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[AfriNIC-rpd] About the policy BOF

Vincent Ngundi vincent at
Tue May 8 06:35:05 UTC 2007

Hi Jordi et al,

Sorry for jumping in late.

For starters, let me say that I support the amendment of the current  

Lemmie now respond to Jordis' email before I raise my views:

On May 3, 2007, at 2:57 PM, JORDI PALET MARTINEZ wrote:

> I missed yesterday the Policy BOF because the clash with the IPv4  
> exhaustion
> one, so I wanted to raise my inputs here.
Yeah, it was a tough choice to make but it's good to know that all  
the BoF's went well after all.

> My feeling is that there is a need for a formal setup of a chairing
> committee. From what I see in other regions that I believe could  
> apply here
> will be having 3 co-chairs from the region, if possible coming from
> different sectors (ISPs, IX, education).
I also agree on this.

> I will suggest to change the co-chairs every 3 years or so, may be  
> for a
> maximum of 2 consecutive terms, and the first time do it in such  
> way that
> only one co-chair is replaced each year. At this way, you always  
> have two
> co-chairs aware of what is going on.
This is good especially to ensure continuity.

> The co-chairs should be able to follow, together with the staff,  
> the policy
> proposals on the PDP and help the authors understanding the process,
> editorial work, etc.
> If a co-chair becomes co-author of a proposal, he/she should  
> abstain in the
> consensus "measurement" when that proposal is voted and he must  
> clearly
> state when talking in the list and the meetings that he/she is  
> talking at
> that point as one of the authors, not as a co-chair. In general the
> co-chairs should also differentiate clearly all their comments when  
> they are
> done as participants versus co-chairs (those comments should be  
> typically
> restricted to possible PDP issues, legal aspects, etc., but not the  
> merits
> of the proposal itself).
This is good as well but will depend on how many members from the  
community contribute towards a specific proposal.

> I think it is needed to start each policy session with a very short  
> and
> concise reminder about the process.
I agree. Thereafter, it can act as a reminder to members who would  
like to get an overview of the PDP. I think we should include this  
"PDP reminder" as part of the "policy proposal template".

> I like very much the way this is handled
> in ARIN. Thinks like what happened this morning should be avoided.  
> Nobody
> has the right to interrupt the process (and even less when the  
> actual chair
> has already asked to raise the hands in order to seek if there is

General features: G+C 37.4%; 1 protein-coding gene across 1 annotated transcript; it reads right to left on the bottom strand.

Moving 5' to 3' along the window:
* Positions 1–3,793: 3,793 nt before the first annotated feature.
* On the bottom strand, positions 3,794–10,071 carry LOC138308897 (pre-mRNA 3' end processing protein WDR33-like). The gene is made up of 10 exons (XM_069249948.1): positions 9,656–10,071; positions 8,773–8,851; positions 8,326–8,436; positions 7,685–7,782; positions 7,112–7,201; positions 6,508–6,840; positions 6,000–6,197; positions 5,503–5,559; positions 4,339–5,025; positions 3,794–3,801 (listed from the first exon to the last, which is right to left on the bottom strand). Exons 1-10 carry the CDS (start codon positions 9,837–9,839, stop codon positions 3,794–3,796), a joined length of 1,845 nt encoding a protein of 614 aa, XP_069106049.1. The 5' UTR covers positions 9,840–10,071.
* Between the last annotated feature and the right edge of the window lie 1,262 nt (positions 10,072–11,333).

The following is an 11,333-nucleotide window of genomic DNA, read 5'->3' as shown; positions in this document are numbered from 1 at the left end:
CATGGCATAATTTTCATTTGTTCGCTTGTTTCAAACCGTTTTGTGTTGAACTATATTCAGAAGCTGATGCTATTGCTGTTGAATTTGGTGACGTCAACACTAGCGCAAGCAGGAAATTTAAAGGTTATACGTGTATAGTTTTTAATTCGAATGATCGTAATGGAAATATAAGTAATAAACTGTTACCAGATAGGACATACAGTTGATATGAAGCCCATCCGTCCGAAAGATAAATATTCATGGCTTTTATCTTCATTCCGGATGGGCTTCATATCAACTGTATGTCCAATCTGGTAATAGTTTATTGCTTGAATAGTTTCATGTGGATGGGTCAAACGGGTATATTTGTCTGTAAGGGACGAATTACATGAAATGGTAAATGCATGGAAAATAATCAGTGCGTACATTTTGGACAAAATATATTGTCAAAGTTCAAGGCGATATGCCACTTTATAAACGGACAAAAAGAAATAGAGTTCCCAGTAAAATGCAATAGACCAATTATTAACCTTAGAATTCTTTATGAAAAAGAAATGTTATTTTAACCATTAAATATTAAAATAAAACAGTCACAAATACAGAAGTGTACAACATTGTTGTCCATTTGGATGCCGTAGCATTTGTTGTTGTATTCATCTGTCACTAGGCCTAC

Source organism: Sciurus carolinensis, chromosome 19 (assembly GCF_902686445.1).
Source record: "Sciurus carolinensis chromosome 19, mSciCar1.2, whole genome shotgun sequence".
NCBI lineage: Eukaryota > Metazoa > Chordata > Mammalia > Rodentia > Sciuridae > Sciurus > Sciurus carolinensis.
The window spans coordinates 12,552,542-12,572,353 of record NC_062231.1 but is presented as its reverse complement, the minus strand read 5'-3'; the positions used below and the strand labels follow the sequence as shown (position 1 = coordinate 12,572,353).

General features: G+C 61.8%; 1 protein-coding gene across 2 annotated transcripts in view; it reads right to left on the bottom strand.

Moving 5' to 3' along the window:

> consensus
> or not):
I don't think this is explicitly restricted anywhere in the current  
PDP. However, I think we should now focus on remedying the situation  
by making the PDP more precise and explicit.

> There is a time for discussion and if anyone raise valid/funded
> concerns it is ok, but not vague things or wrong statements about  
> objecting
> because whatever not being correct in those statements but is  
> misleading the
> people in the room. It is a clear distortion of the process and  
> should not
> be allowed.
> I also believe that the existing mail exploder is good enough and  
> no more
> mail exploders are needed.
I think the current mailinglist (resource policy development) is  
sufficient for now. I also think we should shelve SIG's for now but  
keep the idea at the back of our minds.

> Last, but not least, if the board, which is the last step in the  
> PDP, has
> the feeling that something is not good in a policy (already  
> accepted) or the
> situation has changed (example today, an IETF alternative usage for  
> a bit in
> a document), the board should have the power to return that policy  
> to the
> mailing list for a new turn around.
I agree. I also think we should explicitly define the purpose of the  
"Last Call".

> It should be also possible to discuss and check for consensus on  
> the list
> itself, without the need for a face-to-face meeting (for example a  
> topic
> that have no objections in the list).
I have suggested this before and I think it's something we should put  
some thought into. The only problem with taking this route will be  
the number of people who contribute towards the policy in question.  
IMHO, I don't think that 8 or so people should make a decision for  
the entire AfriNIC region.

Let's hope that the meeting we held in Abuja will bear fruit and that  
more people with join (and contribute) the policy mailing list. Let's  
all remember that the PDP is a bottom-up approach and that policies  
are meant to be made by the community. My opinion is that we should  
leave the online ratification of policies until a time when we shall  
have a *reasonable* number of members contributing in the mailing list.

My Views:

In addition to having co-chairs for facilitating and/or managing the  
PDP and online ratification of policy proposals:

(a) I also think that we should clearly *explain* policies when  
proposing them. I got the impression, and this is my opinion, that  
quite a number of members didn't understand the "Central-ULA"  
proposal that Jordi had submitted. It would be nice to explain the  
proposal and where possible give a history and/or effect(s) of the same.

(b) I also think we should come up with a more explicit  way of  
measuring consensus at the open public policy meetings. This is  
clearly important and is not well addressed in the current PDP.  
Should we measure consensus as a percentage, say 75%, of the total  
number of members who vote in favour of a certain policy proposal?  
Some registries, like APNIC, use a percentage to measure consensus  
and I think this would be a nice idea.



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